I've known for awhile that a significant percentage of the homeless population have mental health issues. But what can be done? It just sucks anyway you look at it. We as a society cannot supervise every single mental health patient and make sure that they take their meds. Medication can have a limited effectiveness or bad side effects. I'm at a loss except we can try to support programs that do the most basic (food and shelter) to help these people. Any suggestions? Anyone?

jenny said...

about a schizophrenic person, does that person still capable to think normally?
i have a friend and he says he is schizophrenic...but i'm not so sure....

Just Be Real said...

Tracy very good post. Many years ago I befriended a homeless person who was mentally ill with regards to feeding her almost daily by bringing her food on my way to work. After while her paranoia got so bad she would run away when she saw me. Later on I found out she was a well off woman and even had a bank account.

Thank you for posting this. Blessings.

JD Curtis said...

Jenny, I think there are varying degrees of schizophrenia. Are things getting any better over there?

JBR, that was nice of you. Insofar as at least a partial answer to the truly mentally ill-homeless, I noticed that a lady who frequents a certain dry cleaner next to the coffee shop I go to near my work has befriended a homeless guy (with obvious mental issues) who has been in that little area for YEARS. She drops off a little something for him to eat and engages him in conversation to ascertain his needs. If she has something that will help him, she'll get it to him next time. I guess that oftentimes we can't do anything really huge to make a dramatic difference in their lives. But helping in some of the more basic needs may be the best we can hope for. Still, it's better than nothing.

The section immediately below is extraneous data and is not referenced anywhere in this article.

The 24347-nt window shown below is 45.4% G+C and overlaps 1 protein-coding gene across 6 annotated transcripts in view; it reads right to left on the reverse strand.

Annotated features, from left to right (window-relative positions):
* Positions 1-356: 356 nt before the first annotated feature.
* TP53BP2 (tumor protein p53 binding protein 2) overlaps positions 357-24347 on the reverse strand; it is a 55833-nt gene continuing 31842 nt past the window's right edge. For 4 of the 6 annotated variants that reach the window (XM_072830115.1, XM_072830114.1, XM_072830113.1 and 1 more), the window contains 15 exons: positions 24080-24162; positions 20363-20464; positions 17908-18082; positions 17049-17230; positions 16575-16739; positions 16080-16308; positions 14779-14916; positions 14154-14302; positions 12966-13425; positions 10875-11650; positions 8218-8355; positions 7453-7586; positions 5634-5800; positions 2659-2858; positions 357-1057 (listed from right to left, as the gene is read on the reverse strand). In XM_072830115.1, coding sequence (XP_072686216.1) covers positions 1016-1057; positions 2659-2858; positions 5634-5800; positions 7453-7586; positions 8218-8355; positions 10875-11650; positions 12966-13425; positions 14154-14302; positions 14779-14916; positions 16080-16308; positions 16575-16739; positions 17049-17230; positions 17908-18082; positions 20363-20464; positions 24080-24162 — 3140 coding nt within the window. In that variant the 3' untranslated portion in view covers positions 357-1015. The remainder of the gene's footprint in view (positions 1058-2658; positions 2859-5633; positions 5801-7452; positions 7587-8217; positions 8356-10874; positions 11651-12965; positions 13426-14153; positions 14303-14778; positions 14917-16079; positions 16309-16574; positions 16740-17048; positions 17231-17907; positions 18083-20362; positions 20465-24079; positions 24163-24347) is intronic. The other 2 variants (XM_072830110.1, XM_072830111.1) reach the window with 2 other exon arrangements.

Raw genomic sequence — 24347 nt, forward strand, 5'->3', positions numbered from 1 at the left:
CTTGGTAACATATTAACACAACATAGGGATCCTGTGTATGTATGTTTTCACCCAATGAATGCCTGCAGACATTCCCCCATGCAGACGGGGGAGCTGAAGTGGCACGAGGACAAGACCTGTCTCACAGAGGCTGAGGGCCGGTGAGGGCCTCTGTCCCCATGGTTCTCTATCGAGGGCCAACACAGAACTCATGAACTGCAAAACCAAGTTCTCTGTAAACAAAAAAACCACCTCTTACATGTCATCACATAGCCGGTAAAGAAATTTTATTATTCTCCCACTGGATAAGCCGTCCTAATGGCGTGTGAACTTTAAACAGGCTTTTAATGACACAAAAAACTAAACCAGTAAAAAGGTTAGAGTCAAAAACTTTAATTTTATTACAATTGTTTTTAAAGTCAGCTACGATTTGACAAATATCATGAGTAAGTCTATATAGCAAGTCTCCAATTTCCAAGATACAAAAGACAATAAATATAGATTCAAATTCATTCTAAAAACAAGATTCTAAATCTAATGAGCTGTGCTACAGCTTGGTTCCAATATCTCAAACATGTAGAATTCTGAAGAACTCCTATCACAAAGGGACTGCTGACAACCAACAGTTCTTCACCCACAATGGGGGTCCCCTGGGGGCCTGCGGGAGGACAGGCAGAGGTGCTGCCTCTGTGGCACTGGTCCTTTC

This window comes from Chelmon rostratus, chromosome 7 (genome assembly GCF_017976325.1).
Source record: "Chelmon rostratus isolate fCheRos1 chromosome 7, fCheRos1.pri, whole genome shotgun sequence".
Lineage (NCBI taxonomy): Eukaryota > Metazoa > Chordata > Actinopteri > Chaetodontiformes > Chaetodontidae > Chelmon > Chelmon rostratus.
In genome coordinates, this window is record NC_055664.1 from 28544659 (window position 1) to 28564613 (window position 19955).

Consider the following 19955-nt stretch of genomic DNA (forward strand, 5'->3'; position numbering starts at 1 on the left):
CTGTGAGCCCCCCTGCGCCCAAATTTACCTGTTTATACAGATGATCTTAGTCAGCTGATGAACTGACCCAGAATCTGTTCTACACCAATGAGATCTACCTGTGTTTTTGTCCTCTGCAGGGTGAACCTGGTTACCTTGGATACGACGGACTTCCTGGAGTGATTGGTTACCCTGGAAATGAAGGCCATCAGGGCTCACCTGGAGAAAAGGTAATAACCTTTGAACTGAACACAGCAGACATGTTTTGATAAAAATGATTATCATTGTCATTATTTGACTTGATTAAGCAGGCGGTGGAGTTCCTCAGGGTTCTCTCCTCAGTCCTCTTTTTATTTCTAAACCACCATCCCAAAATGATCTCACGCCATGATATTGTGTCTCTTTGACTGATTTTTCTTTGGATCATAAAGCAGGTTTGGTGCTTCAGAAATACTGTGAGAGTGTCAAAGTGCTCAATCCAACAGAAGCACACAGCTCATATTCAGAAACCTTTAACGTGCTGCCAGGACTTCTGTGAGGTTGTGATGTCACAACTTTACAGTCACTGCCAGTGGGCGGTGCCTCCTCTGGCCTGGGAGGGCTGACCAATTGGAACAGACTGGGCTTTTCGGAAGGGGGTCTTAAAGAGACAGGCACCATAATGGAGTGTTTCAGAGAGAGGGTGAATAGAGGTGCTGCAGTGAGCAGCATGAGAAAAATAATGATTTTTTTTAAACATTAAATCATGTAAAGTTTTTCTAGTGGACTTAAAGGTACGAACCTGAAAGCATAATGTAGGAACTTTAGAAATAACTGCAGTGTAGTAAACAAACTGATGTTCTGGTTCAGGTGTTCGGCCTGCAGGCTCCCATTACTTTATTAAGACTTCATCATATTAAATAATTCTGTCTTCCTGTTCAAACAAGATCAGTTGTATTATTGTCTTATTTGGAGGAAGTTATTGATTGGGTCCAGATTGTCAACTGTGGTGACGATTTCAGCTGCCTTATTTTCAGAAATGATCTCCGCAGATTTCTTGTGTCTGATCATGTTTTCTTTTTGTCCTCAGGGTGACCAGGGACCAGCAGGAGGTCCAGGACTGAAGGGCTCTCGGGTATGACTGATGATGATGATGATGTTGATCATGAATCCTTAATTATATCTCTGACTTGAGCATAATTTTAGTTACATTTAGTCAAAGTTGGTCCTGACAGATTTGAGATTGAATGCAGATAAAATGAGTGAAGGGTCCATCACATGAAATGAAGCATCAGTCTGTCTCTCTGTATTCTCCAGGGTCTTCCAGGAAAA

Tracy said...

I love reading the comments of people who care about other people - thank you guys.

JD, in your second post you make mention of the fact that "oftentimes we can't do anything really huge to make a dramatic difference in their lives" and I think you're right. But that lady you observed sure made a difference in his day to day life, and from my experience, that's where it's at with folks with mentally illness.